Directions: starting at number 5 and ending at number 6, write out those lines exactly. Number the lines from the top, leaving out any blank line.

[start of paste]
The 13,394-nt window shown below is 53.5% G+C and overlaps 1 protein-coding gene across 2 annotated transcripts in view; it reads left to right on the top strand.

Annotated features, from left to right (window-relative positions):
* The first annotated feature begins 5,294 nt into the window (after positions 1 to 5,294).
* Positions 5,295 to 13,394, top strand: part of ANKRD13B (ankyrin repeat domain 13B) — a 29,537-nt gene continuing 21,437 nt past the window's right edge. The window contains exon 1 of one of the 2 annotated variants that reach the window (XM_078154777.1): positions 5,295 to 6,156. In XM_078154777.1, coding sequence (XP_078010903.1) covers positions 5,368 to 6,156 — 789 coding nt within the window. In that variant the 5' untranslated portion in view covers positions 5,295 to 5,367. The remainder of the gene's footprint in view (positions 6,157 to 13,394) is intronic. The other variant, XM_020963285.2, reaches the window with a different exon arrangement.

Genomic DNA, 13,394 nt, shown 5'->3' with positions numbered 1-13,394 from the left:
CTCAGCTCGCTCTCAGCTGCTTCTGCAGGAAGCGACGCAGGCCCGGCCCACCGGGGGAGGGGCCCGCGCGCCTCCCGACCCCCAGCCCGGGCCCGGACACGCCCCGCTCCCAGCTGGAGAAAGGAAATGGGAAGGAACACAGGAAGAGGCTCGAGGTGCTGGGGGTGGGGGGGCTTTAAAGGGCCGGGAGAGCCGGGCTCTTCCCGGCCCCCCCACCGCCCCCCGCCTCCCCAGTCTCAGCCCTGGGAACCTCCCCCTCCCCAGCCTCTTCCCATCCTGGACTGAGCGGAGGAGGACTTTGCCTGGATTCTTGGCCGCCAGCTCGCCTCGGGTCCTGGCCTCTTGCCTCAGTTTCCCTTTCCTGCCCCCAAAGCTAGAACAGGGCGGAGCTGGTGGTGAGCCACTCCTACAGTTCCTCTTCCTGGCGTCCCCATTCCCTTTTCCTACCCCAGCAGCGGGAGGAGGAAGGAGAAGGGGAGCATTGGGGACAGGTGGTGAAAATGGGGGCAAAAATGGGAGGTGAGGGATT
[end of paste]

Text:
Genomic DNA, 13,394 nt, shown 5'->3' with positions numbered 1-13,394 from the left:
CTCAGCTCGCTCTCAGCTGCTTCTGCAGGAAGCGACGCAGGCCCGGCCCACCGGGGGAGGGGCCCGCGCGCCTCCCGACCCCCAGCCCGGGCCCGGACACGCCCCGCTCCCAGCTGGAGAAAGGAAATGGGAAGGAACACAGGAAGAGGCTCGAGGTGCTGGGGGTGGGGGGGCTTTAAAGGGCCGGGAGAGCCGGGCTCTTCCCGGCCCCCCCACCGCCCCCCGCCTCCCCAGTCTCAGCCCTGGGAACCTCCCCCTCCCCAGCCTCTTCCCATCCTGGACTGAGCGGAGGAGGACTTTGCCTGGATTCTTGGCCGCCAGCTCGCCTCGGGTCCTGGCCTCTTGCCTCAGTTTCCCTTTCCTGCCCCCAAAGCTAGAACAGGGCGGAGCTGGTGGTGAGCCACTCCTACAGTTCCTCTTCCTGGCGTCCCCATTCCCTTTTCCTACCCCAGCAGCGGGAGGAGGAAGGAGAAGGGGAGCATTGGGGACAGGTGGTGAAAATGGGGGCAAAAATGGGAGGTGAGGGATT